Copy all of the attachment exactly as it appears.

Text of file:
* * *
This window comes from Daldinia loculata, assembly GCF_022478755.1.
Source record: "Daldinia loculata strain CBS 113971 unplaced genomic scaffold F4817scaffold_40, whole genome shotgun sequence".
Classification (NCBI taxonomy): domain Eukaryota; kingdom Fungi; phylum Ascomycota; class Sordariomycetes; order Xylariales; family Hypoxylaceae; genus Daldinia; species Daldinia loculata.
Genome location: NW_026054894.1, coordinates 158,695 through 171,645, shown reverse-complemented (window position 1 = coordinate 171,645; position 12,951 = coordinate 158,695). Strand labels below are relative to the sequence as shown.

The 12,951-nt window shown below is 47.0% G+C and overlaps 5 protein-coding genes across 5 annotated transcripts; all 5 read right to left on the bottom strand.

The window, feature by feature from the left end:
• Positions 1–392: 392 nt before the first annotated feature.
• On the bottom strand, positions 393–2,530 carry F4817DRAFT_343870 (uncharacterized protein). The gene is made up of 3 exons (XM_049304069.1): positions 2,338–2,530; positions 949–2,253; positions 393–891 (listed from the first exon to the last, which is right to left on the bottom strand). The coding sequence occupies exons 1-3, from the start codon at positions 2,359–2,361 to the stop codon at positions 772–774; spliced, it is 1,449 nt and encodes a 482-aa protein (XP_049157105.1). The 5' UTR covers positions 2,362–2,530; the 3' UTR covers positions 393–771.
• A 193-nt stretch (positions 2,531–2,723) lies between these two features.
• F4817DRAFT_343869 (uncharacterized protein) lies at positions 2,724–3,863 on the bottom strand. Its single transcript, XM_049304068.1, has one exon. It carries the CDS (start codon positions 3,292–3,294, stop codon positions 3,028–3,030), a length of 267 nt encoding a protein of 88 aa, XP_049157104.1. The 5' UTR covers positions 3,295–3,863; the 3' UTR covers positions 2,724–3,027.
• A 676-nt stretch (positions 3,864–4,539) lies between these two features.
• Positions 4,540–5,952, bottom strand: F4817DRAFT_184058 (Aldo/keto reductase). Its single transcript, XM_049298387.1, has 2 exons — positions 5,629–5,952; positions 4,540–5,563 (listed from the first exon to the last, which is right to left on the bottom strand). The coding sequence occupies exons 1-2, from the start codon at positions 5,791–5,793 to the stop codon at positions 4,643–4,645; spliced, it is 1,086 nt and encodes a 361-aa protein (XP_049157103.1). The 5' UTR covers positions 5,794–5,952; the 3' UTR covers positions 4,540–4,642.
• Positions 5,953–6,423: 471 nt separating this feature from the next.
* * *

This window comes from Daldinia loculata, assembly GCF_022478755.1.
Source record: "Daldinia loculata strain CBS 113971 unplaced genomic scaffold F4817scaffold_40, whole genome shotgun sequence".
Classification (NCBI taxonomy): domain Eukaryota; kingdom Fungi; phylum Ascomycota; class Sordariomycetes; order Xylariales; family Hypoxylaceae; genus Daldinia; species Daldinia loculata.
Genome location: NW_026054894.1, coordinates 158,695 through 171,645, shown reverse-complemented (window position 1 = coordinate 171,645; position 12,951 = coordinate 158,695). Strand labels below are relative to the sequence as shown.

The 12,951-nt window shown below is 47.0% G+C and overlaps 5 protein-coding genes across 5 annotated transcripts; all 5 read right to left on the bottom strand.

The window, feature by feature from the left end:
• Positions 1–392: 392 nt before the first annotated feature.
• On the bottom strand, positions 393–2,530 carry F4817DRAFT_343870 (uncharacterized protein). The gene is made up of 3 exons (XM_049304069.1): positions 2,338–2,530; positions 949–2,253; positions 393–891 (listed from the first exon to the last, which is right to left on the bottom strand). The coding sequence occupies exons 1-3, from the start codon at positions 2,359–2,361 to the stop codon at positions 772–774; spliced, it is 1,449 nt and encodes a 482-aa protein (XP_049157105.1). The 5' UTR covers positions 2,362–2,530; the 3' UTR covers positions 393–771.
• A 193-nt stretch (positions 2,531–2,723) lies between these two features.
• F4817DRAFT_343869 (uncharacterized protein) lies at positions 2,724–3,863 on the bottom strand. Its single transcript, XM_049304068.1, has one exon. It carries the CDS (start codon positions 3,292–3,294, stop codon positions 3,028–3,030), a length of 267 nt encoding a protein of 88 aa, XP_049157104.1. The 5' UTR covers positions 3,295–3,863; the 3' UTR covers positions 2,724–3,027.
• A 676-nt stretch (positions 3,864–4,539) lies between these two features.
• Positions 4,540–5,952, bottom strand: F4817DRAFT_184058 (Aldo/keto reductase). Its single transcript, XM_049298387.1, has 2 exons — positions 5,629–5,952; positions 4,540–5,563 (listed from the first exon to the last, which is right to left on the bottom strand). The coding sequence occupies exons 1-2, from the start codon at positions 5,791–5,793 to the stop codon at positions 4,643–4,645; spliced, it is 1,086 nt and encodes a 361-aa protein (XP_049157103.1). The 5' UTR covers positions 5,794–5,952; the 3' UTR covers positions 4,540–4,642.
• Positions 5,953–6,423: 471 nt separating this feature from the next.